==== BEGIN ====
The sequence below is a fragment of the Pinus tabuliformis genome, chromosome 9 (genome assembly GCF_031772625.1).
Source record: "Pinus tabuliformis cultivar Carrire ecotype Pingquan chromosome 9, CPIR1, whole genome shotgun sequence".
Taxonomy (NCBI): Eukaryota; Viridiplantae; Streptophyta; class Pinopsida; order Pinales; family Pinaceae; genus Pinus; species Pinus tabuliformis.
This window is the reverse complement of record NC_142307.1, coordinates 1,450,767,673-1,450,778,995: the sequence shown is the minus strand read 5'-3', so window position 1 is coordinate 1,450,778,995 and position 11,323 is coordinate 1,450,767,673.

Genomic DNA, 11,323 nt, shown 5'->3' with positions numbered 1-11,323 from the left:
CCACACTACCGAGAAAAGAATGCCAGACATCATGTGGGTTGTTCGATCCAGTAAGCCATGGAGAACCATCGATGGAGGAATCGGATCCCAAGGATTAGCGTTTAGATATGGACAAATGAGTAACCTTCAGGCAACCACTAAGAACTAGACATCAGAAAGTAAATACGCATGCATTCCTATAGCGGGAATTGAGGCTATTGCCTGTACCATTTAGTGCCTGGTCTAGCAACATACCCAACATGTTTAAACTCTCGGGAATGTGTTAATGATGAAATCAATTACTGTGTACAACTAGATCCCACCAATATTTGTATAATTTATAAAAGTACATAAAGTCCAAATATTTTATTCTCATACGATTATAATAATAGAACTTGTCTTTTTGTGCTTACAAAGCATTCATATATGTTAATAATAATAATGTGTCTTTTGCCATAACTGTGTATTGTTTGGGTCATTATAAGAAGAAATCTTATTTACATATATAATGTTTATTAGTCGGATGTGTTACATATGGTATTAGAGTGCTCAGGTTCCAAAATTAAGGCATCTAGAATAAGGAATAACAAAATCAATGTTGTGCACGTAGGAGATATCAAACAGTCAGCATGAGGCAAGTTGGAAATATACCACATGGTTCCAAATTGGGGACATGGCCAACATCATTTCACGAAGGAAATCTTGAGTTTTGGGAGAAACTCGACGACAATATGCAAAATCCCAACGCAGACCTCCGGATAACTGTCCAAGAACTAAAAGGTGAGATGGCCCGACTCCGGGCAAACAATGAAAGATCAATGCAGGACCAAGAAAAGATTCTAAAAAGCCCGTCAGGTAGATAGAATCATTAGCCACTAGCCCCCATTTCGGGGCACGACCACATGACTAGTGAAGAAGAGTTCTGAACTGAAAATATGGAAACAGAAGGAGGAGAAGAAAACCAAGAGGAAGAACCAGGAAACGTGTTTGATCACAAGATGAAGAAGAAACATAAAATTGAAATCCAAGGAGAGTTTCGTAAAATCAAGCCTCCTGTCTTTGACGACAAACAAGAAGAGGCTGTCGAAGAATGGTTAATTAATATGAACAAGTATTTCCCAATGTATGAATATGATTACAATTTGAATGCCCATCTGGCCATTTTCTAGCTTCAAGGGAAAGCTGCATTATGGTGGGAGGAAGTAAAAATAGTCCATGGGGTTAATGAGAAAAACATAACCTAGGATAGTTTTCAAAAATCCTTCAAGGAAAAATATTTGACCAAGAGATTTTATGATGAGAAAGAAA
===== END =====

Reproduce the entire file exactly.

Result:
The sequence below is a fragment of the Pinus tabuliformis genome, chromosome 9 (genome assembly GCF_031772625.1).
Source record: "Pinus tabuliformis cultivar Carrire ecotype Pingquan chromosome 9, CPIR1, whole genome shotgun sequence".
Taxonomy (NCBI): Eukaryota; Viridiplantae; Streptophyta; class Pinopsida; order Pinales; family Pinaceae; genus Pinus; species Pinus tabuliformis.
This window is the reverse complement of record NC_142307.1, coordinates 1,450,767,673-1,450,778,995: the sequence shown is the minus strand read 5'-3', so window position 1 is coordinate 1,450,778,995 and position 11,323 is coordinate 1,450,767,673.

Genomic DNA, 11,323 nt, shown 5'->3' with positions numbered 1-11,323 from the left:
CCACACTACCGAGAAAAGAATGCCAGACATCATGTGGGTTGTTCGATCCAGTAAGCCATGGAGAACCATCGATGGAGGAATCGGATCCCAAGGATTAGCGTTTAGATATGGACAAATGAGTAACCTTCAGGCAACCACTAAGAACTAGACATCAGAAAGTAAATACGCATGCATTCCTATAGCGGGAATTGAGGCTATTGCCTGTACCATTTAGTGCCTGGTCTAGCAACATACCCAACATGTTTAAACTCTCGGGAATGTGTTAATGATGAAATCAATTACTGTGTACAACTAGATCCCACCAATATTTGTATAATTTATAAAAGTACATAAAGTCCAAATATTTTATTCTCATACGATTATAATAATAGAACTTGTCTTTTTGTGCTTACAAAGCATTCATATATGTTAATAATAATAATGTGTCTTTTGCCATAACTGTGTATTGTTTGGGTCATTATAAGAAGAAATCTTATTTACATATATAATGTTTATTAGTCGGATGTGTTACATATGGTATTAGAGTGCTCAGGTTCCAAAATTAAGGCATCTAGAATAAGGAATAACAAAATCAATGTTGTGCACGTAGGAGATATCAAACAGTCAGCATGAGGCAAGTTGGAAATATACCACATGGTTCCAAATTGGGGACATGGCCAACATCATTTCACGAAGGAAATCTTGAGTTTTGGGAGAAACTCGACGACAATATGCAAAATCCCAACGCAGACCTCCGGATAACTGTCCAAGAACTAAAAGGTGAGATGGCCCGACTCCGGGCAAACAATGAAAGATCAATGCAGGACCAAGAAAAGATTCTAAAAAGCCCGTCAGGTAGATAGAATCATTAGCCACTAGCCCCCATTTCGGGGCACGACCACATGACTAGTGAAGAAGAGTTCTGAACTGAAAATATGGAAACAGAAGGAGGAGAAGAAAACCAAGAGGAAGAACCAGGAAACGTGTTTGATCACAAGATGAAGAAGAAACATAAAATTGAAATCCAAGGAGAGTTTCGTAAAATCAAGCCTCCTGTCTTTGACGACAAACAAGAAGAGGCTGTCGAAGAATGGTTAATTAATATGAACAAGTATTTCCCAATGTATGAATATGATTACAATTTGAATGCCCATCTGGCCATTTTCTAGCTTCAAGGGAAAGCTGCATTATGGTGGGAGGAAGTAAAAATAGTCCATGGGGTTAATGAGAAAAACATAACCTAGGATAGTTTTCAAAAATCCTTCAAGGAAAAATATTTGACCAAGAGATTTTATGATGAGAAAGAAA